Pharmacogenetics : Drug Intolerances and Genes
When you look in the dictionary under ”adverse drug reaction” you will find my name. But a new world of pharmacogenetics (that uses genes to determine drug intolerances) has changed all of that. You see we all have our own bio-individuality.
First a little background.
In 2007 I had a CT-Scan and had an adverse reaction to the contrast. Then another. And another. I was prescribed a series of medication to deal with the severe adverse reactions, but developed severe adverse reactions to the medications, prescribed for the adverse reactions. It caused a histamine tornado in my body.
By 2011 all medication was withdrawn, after consulting a clinical pharmacologist, and I was given a letter to carry stating that medication was only to be used sparingly in an emergency. Since then it has been a “russian roulette” when I take medication.
But all of that has changed thanks to 23andME.
In 2013, unaware that genetic testing was available in Australia, or really what I was looking for, I spat into a tube and sent my dna to 23andMe. About 2 weeks later, I was able to download my genetic blueprint. I then ran the data through a limited report writer on livewello.com which showed that I had a mutated CYP2D6 gene.
But that was not the whole story.
When I showed it to my specialist, and asked him what he knew about CYP2D6, luckily he had attended a lecture by Professor Les Sheffield (who is an Australian geneticist specialising in drug tolerance), and suggested I call him. His company is www.genesfx.com.au.
That is where I had my break-through.
I spoke to Professor Sheffield, I provided him with my 23andMe results, and I agreed to redo the saliva test for four genes.
The genes that were tested were CYP2D6, CYP2C19, 2YP2C9, and VKORC1, which are responsible for metabolising over 50% of all commonly prescribed medications, including Phenergan and Codeine. There is also a high cross over for DAO inhibiting and histamine releasing drugs.
Where genes were tested by both 23andME and GenesFx the results were the same, and those results explained precisely the adverse reactions to drugs in the past, but here are a few things that you should know about the difference between 23andMe and GenesFx:
|Genes Tested||1 Million Only of the 10 Million||DNAdose tests for the common abnormalities in 4 genes. CYP2D6, CYP2C19, 2YP2C9, and VKORC1 *|
|CYP2D6, CYP2C19, CYP2C9, and VKORC1 genes||Portion Only||Tests All Common Abnormalities in CYP2D6, CYP2C19, CYP2C9, and VKORC1 Genes|
|Interpretation Report||None (Limited until 2013)||Over 50% of All Drugs**|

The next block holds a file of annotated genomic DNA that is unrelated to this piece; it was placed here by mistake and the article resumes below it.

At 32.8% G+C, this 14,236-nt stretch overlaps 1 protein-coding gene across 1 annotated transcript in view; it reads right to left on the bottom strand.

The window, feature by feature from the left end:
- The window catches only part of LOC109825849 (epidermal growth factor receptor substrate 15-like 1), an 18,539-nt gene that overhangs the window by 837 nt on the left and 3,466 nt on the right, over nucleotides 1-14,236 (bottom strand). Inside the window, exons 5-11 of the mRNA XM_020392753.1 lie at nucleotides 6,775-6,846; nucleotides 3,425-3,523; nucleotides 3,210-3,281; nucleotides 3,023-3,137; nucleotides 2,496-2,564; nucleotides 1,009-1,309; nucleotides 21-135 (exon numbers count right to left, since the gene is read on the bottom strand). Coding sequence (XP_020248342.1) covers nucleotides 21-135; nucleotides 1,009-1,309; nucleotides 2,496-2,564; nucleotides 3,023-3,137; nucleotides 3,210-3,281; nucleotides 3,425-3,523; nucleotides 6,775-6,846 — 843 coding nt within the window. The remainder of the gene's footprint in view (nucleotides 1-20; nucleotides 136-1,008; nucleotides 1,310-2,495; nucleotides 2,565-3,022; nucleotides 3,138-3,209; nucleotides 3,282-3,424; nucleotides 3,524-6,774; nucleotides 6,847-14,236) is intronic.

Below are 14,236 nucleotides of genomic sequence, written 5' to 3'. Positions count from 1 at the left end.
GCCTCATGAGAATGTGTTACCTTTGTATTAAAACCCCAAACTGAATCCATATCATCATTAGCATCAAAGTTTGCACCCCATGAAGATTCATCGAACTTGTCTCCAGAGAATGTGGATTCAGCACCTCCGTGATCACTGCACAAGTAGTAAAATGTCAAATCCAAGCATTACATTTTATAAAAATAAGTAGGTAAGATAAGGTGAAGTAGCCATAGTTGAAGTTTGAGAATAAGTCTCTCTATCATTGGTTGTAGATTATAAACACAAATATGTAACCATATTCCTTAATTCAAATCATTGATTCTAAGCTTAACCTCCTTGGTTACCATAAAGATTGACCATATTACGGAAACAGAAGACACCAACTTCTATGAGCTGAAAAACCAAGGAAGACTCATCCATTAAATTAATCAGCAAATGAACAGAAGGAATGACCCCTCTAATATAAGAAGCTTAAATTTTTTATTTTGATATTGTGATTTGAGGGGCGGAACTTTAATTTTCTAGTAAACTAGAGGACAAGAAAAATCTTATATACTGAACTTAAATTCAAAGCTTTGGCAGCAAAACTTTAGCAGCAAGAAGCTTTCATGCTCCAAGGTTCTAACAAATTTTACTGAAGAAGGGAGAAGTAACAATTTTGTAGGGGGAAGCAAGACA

|Services Offered||Gene Saliva Testing||Cheek Brush or Blood Test
- % of Gene Working
- Drugs Affected
- Likely Tolerance (and Recommended Dosage)
- Genetic Counselling
- Pharmacist Advisory Service
- Card to Carry for Emergencies
|Cost||US$99 plus shipping||Aus$195-270 plus shipping|
* Other genes are thought to be involved in metabolising some drugs. For example, an incomplete list of drugs not tolerated with histamine intolerance based on published research is here. There is, however, a high degree of cross-over with the CYP2D6, CYP2C19, 2YP2C9, and VKORC1 genes.
** It is not known how some drugs work. It is likely that the percentage of medications covered by genetic testing will increase over the next 5 – 10 years.
So how has this helped?
Medications can be a significant trigger with histamine intolerance. Yet they can also be an important part of the treatment. Pharmacogenetics has enabled my specialists to tailor my medication to more effectively treat me. For example, Phenergan, an anti-histamine with a long record of safe and effective use, is metabolised by CYP2D6, whereas Zertec is not.
Even without histamine intolerance there is a risk with any medication of an adverse reaction based on your genetic profile. It is my experience that drug intolerances are a specialist area, that doctors have limited training in this area, and that pharmacogenetics is a new (but widely accepted) area of medicine.
The report that I received from GenesFx provides a very clear colour coded report that is easily understood by both my doctor and myself. A sample of the report is here, although my recommendations for future medication was very detailed and over one page long.
If you have a history of adverse reactions to medication, or a hyper-sensitivity disorder, then your genes may just hold the answer. They certainly did for me.
Addendum: I have subsequently had the privilege to meet with Professor Les Sheffield and get a genetics lesson and I hope to share a little more soon. Genetics has a very precise language which is complicated and in this article I have purposefully just calling everything genetic ‘genes’.